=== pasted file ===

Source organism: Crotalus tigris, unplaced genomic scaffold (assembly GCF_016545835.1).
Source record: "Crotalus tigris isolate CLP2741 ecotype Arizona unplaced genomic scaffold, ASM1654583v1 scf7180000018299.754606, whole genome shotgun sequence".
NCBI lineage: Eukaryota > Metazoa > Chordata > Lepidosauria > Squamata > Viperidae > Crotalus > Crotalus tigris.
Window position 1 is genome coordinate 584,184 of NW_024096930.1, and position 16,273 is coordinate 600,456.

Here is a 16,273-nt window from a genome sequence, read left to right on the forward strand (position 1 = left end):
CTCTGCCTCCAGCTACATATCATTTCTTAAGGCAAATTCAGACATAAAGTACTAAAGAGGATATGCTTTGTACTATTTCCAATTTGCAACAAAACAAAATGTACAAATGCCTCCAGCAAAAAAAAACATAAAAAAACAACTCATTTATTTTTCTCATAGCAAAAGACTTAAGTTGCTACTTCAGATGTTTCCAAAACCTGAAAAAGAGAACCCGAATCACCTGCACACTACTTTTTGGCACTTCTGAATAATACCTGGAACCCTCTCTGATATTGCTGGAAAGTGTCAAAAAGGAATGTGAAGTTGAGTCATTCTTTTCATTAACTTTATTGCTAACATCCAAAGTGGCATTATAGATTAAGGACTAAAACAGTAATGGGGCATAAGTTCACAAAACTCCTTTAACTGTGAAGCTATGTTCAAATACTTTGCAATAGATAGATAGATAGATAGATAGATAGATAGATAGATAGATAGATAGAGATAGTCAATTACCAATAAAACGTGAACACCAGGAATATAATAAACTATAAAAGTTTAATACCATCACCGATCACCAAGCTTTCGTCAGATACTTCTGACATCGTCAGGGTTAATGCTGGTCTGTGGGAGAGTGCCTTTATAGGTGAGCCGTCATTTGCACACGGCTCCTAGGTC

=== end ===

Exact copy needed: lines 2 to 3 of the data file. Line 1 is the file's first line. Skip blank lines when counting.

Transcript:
Source record: "Crotalus tigris isolate CLP2741 ecotype Arizona unplaced genomic scaffold, ASM1654583v1 scf7180000018299.754606, whole genome shotgun sequence".
NCBI lineage: Eukaryota > Metazoa > Chordata > Lepidosauria > Squamata > Viperidae > Crotalus > Crotalus tigris.